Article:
Bangladesh is still recognised by the world community as a moderate Muslim country and rightly so. Muslims, Hindus and other communities have lived harmoniously in this part of the sub-continent for centuries.
However, it appears that the tag “moderate Muslim country” has started to wane fast, thanks to Islamist radicals and fundamentalists flexing their muscles all over the country.
Extremist religious elements never got more than 5% votes in the previous national elections, that too as parts of electoral alliances, but things may not be the same again, and one would not be surprised if the said figure were to grow.
In recent times, both BNP and JP have blatantly sided with the radical Islamists and are using their clout to get to power at any cost. On the other hand, to the utter dismay of the millions of pro-liberation people, Awami League has visibly resorted to a policy of appeasement toward Islamist groups – probably as an election strategy even though this proved utterly ineffective in the recent civic elections.
This signifies that secular pro-liberation nationalist forces are losing ground to those intent on turning the country into a haven for fundamentalist ideals, or even the terrorist outfits of Pakistan or Afghanistan.
According to a recent report commissioned by the European Parliament’s directorate general for external policies in June, it’s not merely faith and oil that flows out of the Middle East. Key oil-rich Arab states are busy financing Wahabi and Salafi militants all across the globe.
The report claims that “no country in the Muslim world is safe from their operations, as they always aim to terrorise their opponents and arouse the admiration of their supporters.”
The nexus between Arab charities promoting Wahabi and Salafi traditions and extremist Islamic movements has emerged as one of the major threats to people and governments across the globe.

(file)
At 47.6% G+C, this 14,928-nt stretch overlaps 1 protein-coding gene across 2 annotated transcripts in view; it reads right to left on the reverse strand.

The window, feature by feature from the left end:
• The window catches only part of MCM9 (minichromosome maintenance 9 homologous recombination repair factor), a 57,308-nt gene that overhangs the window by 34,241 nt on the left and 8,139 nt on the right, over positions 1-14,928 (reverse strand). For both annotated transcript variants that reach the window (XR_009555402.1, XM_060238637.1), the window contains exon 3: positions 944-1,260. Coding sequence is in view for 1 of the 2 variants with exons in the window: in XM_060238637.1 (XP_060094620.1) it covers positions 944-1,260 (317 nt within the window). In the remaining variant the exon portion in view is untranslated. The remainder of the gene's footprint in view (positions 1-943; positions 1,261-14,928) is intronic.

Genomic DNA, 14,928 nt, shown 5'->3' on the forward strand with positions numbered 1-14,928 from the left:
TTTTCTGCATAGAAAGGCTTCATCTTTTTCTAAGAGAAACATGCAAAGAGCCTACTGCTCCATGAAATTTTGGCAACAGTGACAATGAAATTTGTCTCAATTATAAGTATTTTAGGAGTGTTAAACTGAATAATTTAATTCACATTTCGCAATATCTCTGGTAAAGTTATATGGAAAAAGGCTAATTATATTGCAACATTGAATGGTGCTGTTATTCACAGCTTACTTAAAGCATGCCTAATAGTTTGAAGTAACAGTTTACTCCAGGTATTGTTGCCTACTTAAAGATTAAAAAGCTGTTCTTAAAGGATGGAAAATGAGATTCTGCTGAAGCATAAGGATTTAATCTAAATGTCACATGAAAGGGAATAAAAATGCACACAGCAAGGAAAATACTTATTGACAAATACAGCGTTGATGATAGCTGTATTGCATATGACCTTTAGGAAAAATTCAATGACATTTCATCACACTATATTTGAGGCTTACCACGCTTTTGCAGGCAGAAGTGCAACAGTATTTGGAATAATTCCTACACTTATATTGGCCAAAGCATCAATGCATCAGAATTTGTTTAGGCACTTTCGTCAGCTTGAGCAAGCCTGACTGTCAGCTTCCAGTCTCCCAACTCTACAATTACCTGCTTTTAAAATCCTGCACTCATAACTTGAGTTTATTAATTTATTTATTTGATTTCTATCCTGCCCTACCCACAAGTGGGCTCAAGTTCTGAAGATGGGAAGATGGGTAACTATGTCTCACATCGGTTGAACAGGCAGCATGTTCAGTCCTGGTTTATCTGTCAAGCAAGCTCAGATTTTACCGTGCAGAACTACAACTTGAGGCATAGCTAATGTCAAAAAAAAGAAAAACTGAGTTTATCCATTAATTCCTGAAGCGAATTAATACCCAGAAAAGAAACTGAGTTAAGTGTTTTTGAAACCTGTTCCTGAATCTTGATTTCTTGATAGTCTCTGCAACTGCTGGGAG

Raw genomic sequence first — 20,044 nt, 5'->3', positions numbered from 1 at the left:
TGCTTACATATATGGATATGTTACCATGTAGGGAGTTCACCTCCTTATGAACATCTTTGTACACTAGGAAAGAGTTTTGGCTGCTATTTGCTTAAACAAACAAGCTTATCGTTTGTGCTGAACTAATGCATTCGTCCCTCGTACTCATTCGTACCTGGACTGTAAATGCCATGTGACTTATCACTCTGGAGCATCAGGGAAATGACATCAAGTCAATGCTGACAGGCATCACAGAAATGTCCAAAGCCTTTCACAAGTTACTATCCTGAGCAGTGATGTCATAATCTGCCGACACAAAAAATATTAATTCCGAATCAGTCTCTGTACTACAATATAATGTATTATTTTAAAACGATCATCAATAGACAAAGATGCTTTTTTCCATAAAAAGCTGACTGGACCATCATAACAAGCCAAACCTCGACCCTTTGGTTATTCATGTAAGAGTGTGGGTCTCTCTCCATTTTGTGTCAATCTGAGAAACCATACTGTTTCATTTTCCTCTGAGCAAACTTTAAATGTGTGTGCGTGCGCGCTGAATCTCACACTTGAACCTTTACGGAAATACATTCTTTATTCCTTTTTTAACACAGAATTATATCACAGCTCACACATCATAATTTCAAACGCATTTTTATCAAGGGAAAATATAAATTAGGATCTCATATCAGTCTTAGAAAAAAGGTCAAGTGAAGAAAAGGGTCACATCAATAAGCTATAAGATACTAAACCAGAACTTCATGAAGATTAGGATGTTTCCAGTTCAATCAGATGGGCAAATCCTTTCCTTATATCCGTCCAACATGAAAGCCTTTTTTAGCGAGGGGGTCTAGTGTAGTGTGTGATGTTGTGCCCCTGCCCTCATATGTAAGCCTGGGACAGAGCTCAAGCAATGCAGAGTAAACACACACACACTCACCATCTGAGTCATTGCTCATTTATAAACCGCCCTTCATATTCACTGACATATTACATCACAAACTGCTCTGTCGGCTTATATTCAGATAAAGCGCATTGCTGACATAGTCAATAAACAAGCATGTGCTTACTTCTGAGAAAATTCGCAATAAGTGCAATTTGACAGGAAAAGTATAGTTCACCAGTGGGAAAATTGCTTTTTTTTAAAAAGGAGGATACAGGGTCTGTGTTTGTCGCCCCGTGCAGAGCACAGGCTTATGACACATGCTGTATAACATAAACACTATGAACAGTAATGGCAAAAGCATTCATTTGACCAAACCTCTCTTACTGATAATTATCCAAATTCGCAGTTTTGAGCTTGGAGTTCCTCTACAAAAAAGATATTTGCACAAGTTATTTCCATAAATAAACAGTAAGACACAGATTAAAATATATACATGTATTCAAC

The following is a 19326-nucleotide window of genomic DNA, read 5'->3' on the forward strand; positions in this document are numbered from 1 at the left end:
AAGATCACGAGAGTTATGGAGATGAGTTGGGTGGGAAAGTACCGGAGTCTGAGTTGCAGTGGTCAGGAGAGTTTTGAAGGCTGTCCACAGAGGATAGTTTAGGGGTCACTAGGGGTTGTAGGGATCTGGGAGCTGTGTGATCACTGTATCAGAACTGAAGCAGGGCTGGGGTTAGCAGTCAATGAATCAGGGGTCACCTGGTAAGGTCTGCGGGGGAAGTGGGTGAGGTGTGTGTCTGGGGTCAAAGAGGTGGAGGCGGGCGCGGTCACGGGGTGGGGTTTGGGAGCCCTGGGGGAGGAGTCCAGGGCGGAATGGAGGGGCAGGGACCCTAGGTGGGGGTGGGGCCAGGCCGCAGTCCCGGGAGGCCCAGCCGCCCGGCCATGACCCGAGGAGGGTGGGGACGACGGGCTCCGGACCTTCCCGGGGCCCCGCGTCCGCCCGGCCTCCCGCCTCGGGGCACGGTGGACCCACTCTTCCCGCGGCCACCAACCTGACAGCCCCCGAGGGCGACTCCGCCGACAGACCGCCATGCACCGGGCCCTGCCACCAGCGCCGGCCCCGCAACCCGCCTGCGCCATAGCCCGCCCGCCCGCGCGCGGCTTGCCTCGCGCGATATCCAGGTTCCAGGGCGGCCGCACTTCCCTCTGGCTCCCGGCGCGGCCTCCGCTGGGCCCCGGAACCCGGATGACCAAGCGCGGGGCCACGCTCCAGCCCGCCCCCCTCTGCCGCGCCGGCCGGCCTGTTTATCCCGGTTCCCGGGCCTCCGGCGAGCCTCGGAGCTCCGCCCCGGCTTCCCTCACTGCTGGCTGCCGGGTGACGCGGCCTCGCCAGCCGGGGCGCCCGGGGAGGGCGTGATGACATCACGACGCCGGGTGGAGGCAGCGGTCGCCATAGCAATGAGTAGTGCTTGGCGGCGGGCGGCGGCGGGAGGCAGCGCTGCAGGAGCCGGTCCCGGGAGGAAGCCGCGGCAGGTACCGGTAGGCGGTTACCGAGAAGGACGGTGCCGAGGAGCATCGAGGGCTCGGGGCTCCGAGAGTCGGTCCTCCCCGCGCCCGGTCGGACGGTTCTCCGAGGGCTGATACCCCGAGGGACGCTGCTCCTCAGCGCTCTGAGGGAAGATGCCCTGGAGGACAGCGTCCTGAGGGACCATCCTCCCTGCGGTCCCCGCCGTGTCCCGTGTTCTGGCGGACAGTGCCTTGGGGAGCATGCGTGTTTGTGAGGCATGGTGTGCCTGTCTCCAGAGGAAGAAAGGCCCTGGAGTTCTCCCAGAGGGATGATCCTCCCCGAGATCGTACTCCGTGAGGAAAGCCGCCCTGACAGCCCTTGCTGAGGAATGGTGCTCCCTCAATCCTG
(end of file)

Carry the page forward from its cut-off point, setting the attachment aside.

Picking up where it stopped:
From Syria, Mali, Afghanistan, and Pakistan to Bangladesh, and Indonesia, a network of charities is funding militancy and mayhem to coerce Muslims of diverse traditions to conform to Salafi and Wahabi rules.
The said report notes, although these Arab states never allow militancy to turn violent on their own soil, they liberally export the same to other countries. Pakistan and Afghanistan are the worst victims in South Asia.
Despite the overt threats emerging from the oil-rich Arab states, many governments continue to ignore the security imperative and are unwilling to do much to challenge fundamentalist ideologies. The Muslim world has to suffer the consequences as a result.
The European Parliament’s report estimates that over $10bn has been spent to promote Wahabism through charitable foundations and this has included support for violent militant franchises from Libya to Syria.
It may be recalled that the linkage between Middle East-based charitable organisations and militants began in late 70s Pakistan. This network grew to provide the front for channeling billions of dollars to fight the Soviets in Afghanistan. Since then, the militant networks have spread globally, emerging as a major threat to international security.
Ordinary citizens in Afghanistan, Pakistan, and other countries have suffered the deadly consequences of militancy supported by Wahabi and Salafi charitable organisations. In fact, as per the European Parliament’s report, evidence suggests that the aforesaid charities have been actively financing militants in Egypt, Syria, Libya, Mali, and Indonesia.
In this context, the Bangladesh government needs to wake up and try finding the roots of the militancy in Bangladesh, before it’s too late.
The country has already witnessed the militancy of Jaamat in hartals which jeopardise not only our economy, but also our education and social set-up. And the Hefazatis have already vehemently opposed women’s empowerment and declared their 13-point charter to turn the country into a regressive state. Their leader even sarcastically compared women with tamarinds.
In the backdrop of such developments, the nation must rise to the occasion, and protect religious minorities from the atrocities of the terrorists. The country is now at a critical juncture, politically and otherwise. It needs effective leadership.
The people are now desperately hoping that both the government and the opposition refrain from committing any further blunder that may plunge the country into darkness.
Let Bangladesh never be a Pakistan or an Afghanistan. Let Bangladesh continue to remain a moderate Muslim country with the blessings of the Sufi-saints who preached Islam in this part of the world, with love and affection, and whose holy shrines at Sylhet, Chittagong and elsewhere in the country and in other parts of South Asia still inspire the people at large in their spiritual lives.